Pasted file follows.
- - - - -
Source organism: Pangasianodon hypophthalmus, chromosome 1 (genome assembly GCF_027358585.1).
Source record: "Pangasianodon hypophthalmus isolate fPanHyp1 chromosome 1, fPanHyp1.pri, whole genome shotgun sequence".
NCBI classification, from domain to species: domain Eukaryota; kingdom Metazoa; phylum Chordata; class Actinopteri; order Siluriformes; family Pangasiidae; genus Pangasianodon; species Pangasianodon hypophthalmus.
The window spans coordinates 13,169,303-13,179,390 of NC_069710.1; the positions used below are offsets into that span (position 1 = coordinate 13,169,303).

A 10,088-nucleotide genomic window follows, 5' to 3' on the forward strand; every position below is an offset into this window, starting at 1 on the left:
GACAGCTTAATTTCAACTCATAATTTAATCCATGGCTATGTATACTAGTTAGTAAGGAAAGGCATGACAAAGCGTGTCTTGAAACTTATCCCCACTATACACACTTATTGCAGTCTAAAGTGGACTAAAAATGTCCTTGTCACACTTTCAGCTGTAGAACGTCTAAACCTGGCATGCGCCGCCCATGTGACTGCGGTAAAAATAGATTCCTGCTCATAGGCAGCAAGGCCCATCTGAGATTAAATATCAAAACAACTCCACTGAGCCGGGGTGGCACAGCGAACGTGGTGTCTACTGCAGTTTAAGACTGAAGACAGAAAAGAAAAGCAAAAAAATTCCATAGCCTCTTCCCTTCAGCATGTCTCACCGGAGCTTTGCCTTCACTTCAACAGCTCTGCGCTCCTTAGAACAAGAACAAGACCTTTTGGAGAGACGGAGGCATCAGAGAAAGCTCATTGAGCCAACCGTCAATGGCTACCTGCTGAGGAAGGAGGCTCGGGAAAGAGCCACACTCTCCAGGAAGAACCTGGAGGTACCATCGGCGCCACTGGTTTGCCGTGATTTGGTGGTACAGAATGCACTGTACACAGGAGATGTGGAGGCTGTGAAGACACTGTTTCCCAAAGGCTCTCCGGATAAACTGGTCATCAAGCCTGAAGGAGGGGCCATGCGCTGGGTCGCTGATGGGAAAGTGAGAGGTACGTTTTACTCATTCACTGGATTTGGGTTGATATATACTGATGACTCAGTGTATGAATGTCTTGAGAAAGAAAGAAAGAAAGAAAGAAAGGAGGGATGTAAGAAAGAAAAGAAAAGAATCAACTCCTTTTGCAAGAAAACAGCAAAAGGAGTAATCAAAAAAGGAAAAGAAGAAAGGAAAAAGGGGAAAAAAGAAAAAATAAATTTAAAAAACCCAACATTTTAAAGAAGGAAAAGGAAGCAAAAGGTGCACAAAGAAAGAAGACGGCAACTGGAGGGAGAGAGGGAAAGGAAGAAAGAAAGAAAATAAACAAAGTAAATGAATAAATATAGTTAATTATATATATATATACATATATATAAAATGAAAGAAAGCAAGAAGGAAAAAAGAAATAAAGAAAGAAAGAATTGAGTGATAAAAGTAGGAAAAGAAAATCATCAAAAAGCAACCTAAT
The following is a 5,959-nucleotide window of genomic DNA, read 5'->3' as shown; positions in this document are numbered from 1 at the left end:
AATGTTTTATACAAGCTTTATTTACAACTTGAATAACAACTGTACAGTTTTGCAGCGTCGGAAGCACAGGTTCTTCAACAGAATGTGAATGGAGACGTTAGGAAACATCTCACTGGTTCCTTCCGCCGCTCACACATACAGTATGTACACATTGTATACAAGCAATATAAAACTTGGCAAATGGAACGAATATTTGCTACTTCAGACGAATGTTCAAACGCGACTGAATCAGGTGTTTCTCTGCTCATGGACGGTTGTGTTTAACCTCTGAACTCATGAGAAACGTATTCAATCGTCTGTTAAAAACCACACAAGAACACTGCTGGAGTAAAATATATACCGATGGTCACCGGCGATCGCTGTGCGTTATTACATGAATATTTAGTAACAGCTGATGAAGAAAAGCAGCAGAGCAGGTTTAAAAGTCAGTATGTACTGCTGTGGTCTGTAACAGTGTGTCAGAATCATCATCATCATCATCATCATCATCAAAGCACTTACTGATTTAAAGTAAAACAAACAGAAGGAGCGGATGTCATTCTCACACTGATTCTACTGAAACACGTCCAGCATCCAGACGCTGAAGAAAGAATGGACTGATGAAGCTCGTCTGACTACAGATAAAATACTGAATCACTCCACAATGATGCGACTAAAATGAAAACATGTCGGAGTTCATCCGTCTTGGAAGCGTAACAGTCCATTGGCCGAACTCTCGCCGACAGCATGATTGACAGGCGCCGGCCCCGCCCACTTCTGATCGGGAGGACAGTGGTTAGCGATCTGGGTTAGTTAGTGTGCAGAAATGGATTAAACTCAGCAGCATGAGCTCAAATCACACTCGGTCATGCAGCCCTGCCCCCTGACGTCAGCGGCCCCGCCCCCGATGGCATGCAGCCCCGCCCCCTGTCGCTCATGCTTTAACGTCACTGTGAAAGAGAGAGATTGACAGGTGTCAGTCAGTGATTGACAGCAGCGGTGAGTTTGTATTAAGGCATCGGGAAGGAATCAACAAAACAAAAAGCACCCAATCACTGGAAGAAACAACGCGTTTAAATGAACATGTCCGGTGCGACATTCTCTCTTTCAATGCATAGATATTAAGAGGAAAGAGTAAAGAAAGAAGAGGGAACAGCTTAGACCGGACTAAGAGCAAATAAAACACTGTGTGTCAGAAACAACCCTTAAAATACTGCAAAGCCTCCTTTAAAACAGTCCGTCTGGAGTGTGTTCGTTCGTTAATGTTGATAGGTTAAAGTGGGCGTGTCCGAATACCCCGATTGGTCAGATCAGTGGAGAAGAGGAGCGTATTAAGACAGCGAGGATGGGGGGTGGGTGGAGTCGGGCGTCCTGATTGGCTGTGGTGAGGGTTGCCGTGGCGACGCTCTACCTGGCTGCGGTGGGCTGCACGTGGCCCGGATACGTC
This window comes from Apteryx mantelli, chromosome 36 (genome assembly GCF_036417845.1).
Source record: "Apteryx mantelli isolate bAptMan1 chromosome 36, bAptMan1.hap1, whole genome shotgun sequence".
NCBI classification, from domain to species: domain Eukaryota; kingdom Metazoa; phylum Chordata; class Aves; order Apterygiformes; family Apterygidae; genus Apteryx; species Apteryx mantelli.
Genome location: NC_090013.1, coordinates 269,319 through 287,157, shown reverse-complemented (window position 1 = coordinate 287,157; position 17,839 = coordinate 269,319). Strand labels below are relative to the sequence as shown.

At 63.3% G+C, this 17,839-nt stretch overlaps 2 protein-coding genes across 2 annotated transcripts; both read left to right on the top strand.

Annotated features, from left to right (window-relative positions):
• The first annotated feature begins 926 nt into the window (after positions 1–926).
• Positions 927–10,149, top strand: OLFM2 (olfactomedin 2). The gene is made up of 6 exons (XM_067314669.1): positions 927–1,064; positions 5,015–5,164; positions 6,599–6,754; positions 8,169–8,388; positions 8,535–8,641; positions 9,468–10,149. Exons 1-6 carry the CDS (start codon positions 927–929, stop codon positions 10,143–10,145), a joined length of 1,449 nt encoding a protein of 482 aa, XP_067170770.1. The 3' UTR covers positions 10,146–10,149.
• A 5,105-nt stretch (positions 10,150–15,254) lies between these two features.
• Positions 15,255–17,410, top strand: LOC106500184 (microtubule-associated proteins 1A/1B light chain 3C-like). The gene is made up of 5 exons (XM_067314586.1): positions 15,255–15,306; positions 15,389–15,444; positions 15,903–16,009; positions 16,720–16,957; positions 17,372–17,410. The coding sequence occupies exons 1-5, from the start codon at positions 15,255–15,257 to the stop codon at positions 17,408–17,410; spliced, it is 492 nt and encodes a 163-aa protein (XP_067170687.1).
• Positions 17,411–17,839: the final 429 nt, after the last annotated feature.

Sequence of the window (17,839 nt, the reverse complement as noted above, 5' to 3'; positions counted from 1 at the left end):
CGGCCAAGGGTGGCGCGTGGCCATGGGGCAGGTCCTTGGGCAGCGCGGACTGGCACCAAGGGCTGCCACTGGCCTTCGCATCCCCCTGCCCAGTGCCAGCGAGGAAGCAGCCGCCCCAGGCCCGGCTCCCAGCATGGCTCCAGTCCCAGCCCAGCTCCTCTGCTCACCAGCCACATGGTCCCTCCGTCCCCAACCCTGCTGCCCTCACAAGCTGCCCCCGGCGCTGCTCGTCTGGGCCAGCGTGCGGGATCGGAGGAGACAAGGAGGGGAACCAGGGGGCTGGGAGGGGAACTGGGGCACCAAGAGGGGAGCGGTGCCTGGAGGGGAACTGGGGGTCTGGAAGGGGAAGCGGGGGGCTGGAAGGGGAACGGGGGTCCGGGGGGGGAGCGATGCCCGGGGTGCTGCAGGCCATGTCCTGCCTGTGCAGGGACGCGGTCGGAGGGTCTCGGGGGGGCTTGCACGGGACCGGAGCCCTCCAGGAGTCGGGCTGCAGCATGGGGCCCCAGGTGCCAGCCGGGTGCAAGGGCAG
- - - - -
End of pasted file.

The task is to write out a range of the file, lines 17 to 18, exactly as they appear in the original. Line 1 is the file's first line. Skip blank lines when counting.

• A 5,105-nt stretch (positions 10,150–15,254) lies between these two features.
• Positions 15,255–17,410, top strand: LOC106500184 (microtubule-associated proteins 1A/1B light chain 3C-like). The gene is made up of 5 exons (XM_067314586.1): positions 15,255–15,306; positions 15,389–15,444; positions 15,903–16,009; positions 16,720–16,957; positions 17,372–17,410. The coding sequence occupies exons 1-5, from the start codon at positions 15,255–15,257 to the stop codon at positions 17,408–17,410; spliced, it is 492 nt and encodes a 163-aa protein (XP_067170687.1).